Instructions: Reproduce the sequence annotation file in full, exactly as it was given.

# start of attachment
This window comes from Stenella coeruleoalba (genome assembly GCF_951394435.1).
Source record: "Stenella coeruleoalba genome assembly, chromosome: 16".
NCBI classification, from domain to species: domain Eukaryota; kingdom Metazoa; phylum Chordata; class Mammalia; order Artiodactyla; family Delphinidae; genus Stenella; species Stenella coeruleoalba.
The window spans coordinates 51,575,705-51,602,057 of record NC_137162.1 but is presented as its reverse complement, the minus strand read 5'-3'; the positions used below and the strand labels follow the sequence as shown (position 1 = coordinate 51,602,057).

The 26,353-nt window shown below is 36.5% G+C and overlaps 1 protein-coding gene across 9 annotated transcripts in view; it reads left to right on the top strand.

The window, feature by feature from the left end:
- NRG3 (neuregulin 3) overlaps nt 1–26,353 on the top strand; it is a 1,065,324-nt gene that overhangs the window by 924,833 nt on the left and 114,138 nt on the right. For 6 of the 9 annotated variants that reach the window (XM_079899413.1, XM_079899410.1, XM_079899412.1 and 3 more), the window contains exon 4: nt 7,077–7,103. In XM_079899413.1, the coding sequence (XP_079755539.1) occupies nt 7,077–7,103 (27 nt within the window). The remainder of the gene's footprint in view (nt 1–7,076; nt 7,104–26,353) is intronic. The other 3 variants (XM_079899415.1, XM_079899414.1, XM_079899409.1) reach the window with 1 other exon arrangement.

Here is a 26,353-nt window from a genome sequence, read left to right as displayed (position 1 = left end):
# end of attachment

This window comes from Stenella coeruleoalba (genome assembly GCF_951394435.1).
Source record: "Stenella coeruleoalba genome assembly, chromosome: 16".
NCBI classification, from domain to species: domain Eukaryota; kingdom Metazoa; phylum Chordata; class Mammalia; order Artiodactyla; family Delphinidae; genus Stenella; species Stenella coeruleoalba.
The window spans coordinates 51,575,705-51,602,057 of record NC_137162.1 but is presented as its reverse complement, the minus strand read 5'-3'; the positions used below and the strand labels follow the sequence as shown (position 1 = coordinate 51,602,057).

The 26,353-nt window shown below is 36.5% G+C and overlaps 1 protein-coding gene across 9 annotated transcripts in view; it reads left to right on the top strand.

The window, feature by feature from the left end:
- NRG3 (neuregulin 3) overlaps nt 1–26,353 on the top strand; it is a 1,065,324-nt gene that overhangs the window by 924,833 nt on the left and 114,138 nt on the right. For 6 of the 9 annotated variants that reach the window (XM_079899413.1, XM_079899410.1, XM_079899412.1 and 3 more), the window contains exon 4: nt 7,077–7,103. In XM_079899413.1, the coding sequence (XP_079755539.1) occupies nt 7,077–7,103 (27 nt within the window). The remainder of the gene's footprint in view (nt 1–7,076; nt 7,104–26,353) is intronic. The other 3 variants (XM_079899415.1, XM_079899414.1, XM_079899409.1) reach the window with 1 other exon arrangement.

Here is a 26,353-nt window from a genome sequence, read left to right as displayed (position 1 = left end):